Wednesday, December 25, 2013

The {In}Comparable Advent

The last days leading up to Christmas, I feel so keenly the hardness of the road to Bethlehem.

It seems easier to identify with the realities of their situation, that venerated but simple couple, than to gloss over it with sentimentality. This is because my life has little gloss and sentimentality. I pursue it of course, with candlelight and delicious smells in the kitchen and having the kids gather round for readings, but daily we hit the wall of arguing and misunderstanding, the surprise of loneliness and the battles against disappointment, the frustrations of pollution and a city in a foreign country and the fact that in all our meager efforts to create unity and contentment, we just can't make it happen.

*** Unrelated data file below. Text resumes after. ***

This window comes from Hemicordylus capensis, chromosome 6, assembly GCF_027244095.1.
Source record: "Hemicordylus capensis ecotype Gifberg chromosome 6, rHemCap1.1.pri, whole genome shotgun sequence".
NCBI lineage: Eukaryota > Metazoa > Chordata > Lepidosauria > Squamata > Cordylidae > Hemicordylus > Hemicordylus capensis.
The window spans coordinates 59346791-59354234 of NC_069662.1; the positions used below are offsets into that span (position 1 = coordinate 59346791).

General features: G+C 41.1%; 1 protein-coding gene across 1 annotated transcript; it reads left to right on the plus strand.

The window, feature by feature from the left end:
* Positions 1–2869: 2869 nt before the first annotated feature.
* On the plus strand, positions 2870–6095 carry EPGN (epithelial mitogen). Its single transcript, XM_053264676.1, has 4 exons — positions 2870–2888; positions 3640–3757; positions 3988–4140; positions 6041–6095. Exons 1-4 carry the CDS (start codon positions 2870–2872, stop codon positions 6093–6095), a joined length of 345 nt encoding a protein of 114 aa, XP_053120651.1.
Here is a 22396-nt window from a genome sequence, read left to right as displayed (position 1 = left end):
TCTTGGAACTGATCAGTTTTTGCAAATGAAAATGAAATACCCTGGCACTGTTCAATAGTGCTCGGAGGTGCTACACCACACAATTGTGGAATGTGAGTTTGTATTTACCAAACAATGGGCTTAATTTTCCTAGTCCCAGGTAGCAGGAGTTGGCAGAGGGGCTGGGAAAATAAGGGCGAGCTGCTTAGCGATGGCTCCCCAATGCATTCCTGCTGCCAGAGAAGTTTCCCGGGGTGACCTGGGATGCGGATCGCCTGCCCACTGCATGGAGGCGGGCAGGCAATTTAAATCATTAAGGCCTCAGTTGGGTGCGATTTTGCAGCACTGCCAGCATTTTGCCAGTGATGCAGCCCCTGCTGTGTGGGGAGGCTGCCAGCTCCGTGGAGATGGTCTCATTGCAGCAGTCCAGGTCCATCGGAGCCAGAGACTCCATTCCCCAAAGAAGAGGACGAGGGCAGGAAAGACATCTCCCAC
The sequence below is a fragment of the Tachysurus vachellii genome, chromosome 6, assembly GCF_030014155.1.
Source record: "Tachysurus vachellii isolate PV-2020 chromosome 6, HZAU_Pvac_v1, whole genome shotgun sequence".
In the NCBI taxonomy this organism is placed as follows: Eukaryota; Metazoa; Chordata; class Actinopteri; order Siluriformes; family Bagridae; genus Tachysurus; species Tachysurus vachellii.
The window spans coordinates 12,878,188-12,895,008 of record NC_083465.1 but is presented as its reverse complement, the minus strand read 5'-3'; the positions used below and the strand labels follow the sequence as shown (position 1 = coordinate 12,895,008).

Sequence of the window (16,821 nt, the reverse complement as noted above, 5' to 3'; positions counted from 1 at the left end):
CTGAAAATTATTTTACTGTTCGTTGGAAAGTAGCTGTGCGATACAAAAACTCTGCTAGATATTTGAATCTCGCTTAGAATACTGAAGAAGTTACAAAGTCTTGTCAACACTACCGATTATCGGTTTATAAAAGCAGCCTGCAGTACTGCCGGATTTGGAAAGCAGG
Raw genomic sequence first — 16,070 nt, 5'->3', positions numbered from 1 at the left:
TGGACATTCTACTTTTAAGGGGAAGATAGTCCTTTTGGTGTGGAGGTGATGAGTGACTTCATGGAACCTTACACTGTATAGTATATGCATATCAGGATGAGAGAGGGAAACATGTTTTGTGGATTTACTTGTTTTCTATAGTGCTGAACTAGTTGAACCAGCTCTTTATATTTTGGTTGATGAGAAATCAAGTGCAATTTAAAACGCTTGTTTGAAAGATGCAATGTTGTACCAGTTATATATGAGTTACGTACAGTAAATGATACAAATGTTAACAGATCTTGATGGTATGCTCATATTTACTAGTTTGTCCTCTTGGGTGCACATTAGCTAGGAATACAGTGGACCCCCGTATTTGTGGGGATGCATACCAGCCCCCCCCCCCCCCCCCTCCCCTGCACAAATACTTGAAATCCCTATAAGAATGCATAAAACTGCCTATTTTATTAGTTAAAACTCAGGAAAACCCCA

I find it easy to compare. When you think about all the actualities of the birth of Jesus, it is everything our lives are today: ordinary, humbling, frustrating, fraught with challenges, filled with situations that make you wonder, really, Lord? Is this the way you care for those who follow you? Surely Mary must have wondered that as the doors shut in their faces just when the baby she had born the shame of misunderstanding for, the filling and breaking of her body for, the burden of her whole long life of piercing for, was about to enter the world.

My little girl, in her five year old way of questioning, has asked me a few times in recent days, Mom, do you really believe God is taking care of you? I say yes. And we list the ways we see it. But in my heart, I know if I was really honest, that sometimes I too wonder. Lord, are you sure you got this?